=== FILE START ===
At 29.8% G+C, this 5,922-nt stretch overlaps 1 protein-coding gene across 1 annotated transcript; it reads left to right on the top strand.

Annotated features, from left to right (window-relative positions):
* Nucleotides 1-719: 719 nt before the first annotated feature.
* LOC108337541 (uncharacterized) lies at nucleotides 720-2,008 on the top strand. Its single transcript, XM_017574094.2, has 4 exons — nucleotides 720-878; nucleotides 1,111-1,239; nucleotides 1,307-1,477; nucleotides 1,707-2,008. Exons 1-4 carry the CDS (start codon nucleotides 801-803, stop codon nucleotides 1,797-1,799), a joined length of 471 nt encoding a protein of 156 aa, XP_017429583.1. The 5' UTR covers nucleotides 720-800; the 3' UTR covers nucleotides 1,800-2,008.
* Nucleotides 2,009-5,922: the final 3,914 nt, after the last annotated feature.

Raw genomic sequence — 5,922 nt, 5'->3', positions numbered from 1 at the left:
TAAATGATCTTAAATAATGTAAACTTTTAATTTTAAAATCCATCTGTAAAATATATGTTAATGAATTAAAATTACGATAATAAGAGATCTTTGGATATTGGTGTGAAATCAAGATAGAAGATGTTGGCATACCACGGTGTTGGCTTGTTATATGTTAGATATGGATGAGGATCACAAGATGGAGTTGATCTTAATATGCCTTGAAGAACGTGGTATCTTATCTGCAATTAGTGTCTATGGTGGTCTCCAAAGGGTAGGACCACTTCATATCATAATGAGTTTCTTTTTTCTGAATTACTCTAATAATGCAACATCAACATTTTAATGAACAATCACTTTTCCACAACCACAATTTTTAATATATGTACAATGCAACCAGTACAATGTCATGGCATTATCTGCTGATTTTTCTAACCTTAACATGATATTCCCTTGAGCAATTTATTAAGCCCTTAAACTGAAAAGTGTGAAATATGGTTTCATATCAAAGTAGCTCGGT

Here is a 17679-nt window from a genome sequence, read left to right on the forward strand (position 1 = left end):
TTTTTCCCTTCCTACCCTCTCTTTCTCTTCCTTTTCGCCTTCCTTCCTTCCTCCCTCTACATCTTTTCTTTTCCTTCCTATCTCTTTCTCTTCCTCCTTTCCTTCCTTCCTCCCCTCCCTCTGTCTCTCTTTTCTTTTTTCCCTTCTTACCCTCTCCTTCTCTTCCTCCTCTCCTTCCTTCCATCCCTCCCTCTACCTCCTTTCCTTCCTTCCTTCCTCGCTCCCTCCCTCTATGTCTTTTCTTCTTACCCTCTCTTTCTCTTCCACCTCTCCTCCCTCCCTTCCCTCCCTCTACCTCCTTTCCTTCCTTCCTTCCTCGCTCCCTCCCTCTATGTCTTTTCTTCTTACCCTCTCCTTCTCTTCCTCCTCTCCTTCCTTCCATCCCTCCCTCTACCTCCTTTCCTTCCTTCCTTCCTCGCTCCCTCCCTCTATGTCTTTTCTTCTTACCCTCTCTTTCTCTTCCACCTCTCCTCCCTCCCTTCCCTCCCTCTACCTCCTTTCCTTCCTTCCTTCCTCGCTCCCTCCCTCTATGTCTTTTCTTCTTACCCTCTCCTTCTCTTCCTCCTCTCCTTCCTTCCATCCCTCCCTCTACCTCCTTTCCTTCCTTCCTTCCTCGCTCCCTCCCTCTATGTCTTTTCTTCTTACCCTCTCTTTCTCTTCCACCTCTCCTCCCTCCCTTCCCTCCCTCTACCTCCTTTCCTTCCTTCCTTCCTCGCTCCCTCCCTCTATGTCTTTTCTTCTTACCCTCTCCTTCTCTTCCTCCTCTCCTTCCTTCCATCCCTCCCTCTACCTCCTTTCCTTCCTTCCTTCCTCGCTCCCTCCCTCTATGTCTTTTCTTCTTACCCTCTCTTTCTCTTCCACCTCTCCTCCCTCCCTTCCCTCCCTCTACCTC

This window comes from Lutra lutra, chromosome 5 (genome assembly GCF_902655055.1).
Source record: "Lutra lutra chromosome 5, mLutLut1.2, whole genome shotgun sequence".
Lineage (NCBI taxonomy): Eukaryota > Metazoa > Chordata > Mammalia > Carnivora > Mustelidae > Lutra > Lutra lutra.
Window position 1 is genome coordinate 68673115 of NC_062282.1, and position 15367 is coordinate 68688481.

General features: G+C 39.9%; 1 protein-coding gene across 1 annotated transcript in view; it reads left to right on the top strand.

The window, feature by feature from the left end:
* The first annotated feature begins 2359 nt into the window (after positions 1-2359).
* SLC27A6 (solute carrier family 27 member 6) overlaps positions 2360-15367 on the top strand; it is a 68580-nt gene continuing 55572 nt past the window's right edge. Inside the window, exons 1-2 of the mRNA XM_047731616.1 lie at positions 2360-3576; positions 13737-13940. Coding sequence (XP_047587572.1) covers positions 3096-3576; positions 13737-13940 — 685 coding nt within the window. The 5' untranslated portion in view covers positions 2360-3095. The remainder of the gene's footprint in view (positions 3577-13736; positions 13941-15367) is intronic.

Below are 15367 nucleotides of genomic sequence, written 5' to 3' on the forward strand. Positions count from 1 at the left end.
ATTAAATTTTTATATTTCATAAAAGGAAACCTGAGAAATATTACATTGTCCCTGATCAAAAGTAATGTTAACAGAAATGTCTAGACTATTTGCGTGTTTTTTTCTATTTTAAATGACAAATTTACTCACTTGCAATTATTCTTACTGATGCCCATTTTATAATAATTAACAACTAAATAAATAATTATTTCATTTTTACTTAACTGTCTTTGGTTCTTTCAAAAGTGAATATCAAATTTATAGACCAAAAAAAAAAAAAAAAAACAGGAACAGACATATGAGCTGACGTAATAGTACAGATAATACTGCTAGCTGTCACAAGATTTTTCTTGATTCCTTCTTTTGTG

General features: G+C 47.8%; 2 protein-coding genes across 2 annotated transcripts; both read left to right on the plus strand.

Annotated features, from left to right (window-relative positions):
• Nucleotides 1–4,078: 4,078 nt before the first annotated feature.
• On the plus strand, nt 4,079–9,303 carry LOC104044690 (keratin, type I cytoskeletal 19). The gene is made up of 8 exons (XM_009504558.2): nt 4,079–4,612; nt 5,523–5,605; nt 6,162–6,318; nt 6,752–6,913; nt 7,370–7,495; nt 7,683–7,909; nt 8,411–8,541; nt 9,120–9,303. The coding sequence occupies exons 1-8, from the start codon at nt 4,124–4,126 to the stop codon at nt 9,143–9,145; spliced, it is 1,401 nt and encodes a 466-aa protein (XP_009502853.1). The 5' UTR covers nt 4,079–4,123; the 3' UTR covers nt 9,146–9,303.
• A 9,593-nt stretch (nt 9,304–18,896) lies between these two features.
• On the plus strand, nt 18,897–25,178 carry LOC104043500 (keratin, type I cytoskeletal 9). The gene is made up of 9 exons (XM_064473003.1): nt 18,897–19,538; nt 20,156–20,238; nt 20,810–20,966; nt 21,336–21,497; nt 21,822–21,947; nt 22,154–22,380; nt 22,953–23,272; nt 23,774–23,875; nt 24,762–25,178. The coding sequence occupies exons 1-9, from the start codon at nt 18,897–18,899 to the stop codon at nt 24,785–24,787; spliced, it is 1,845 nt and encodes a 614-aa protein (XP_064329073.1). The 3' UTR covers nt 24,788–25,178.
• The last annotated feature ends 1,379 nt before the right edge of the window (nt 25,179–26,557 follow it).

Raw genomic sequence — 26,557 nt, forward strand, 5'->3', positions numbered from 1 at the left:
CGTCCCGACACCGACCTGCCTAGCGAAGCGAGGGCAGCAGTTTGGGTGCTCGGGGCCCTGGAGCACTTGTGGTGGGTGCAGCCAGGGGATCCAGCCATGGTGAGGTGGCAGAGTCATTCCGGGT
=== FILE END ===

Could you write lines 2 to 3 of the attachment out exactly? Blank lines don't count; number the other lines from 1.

Annotated features, from left to right (window-relative positions):
* Nucleotides 1-719: 719 nt before the first annotated feature.